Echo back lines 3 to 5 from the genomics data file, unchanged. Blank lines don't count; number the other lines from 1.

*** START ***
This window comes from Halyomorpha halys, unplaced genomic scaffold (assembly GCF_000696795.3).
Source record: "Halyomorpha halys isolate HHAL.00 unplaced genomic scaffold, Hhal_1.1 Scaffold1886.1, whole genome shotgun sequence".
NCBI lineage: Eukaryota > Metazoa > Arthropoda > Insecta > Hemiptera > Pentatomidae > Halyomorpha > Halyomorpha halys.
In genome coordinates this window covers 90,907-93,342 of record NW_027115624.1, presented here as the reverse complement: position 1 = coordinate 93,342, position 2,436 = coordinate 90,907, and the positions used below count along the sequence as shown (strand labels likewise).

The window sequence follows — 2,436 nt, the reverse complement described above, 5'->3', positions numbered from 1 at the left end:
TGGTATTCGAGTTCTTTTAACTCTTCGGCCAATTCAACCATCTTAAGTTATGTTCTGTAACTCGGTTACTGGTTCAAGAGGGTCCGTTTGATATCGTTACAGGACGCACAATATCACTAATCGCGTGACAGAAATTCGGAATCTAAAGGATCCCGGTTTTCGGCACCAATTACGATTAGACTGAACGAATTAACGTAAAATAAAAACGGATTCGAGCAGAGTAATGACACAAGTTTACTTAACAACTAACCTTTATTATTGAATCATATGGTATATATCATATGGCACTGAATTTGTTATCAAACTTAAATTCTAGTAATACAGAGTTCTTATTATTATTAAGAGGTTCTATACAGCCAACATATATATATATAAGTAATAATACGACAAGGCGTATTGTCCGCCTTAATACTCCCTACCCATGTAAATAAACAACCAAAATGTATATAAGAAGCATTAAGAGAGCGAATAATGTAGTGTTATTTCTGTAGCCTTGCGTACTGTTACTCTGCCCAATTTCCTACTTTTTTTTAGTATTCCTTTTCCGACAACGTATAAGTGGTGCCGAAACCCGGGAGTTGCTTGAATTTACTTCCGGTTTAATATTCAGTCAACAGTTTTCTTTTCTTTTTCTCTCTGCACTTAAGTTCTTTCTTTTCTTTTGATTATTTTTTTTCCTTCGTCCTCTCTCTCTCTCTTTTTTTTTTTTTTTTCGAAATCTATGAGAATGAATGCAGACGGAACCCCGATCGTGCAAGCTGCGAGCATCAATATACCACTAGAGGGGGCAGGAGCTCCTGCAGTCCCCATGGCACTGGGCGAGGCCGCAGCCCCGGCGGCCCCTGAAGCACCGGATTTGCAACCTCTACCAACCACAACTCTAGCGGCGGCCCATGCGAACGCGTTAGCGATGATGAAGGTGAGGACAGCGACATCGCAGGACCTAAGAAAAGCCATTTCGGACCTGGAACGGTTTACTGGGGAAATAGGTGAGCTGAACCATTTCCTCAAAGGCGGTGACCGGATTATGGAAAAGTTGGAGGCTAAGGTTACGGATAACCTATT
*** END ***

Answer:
NCBI lineage: Eukaryota > Metazoa > Arthropoda > Insecta > Hemiptera > Pentatomidae > Halyomorpha > Halyomorpha halys.
In genome coordinates this window covers 90,907-93,342 of record NW_027115624.1, presented here as the reverse complement: position 1 = coordinate 93,342, position 2,436 = coordinate 90,907, and the positions used below count along the sequence as shown (strand labels likewise).

The window sequence follows — 2,436 nt, the reverse complement described above, 5'->3', positions numbered from 1 at the left end: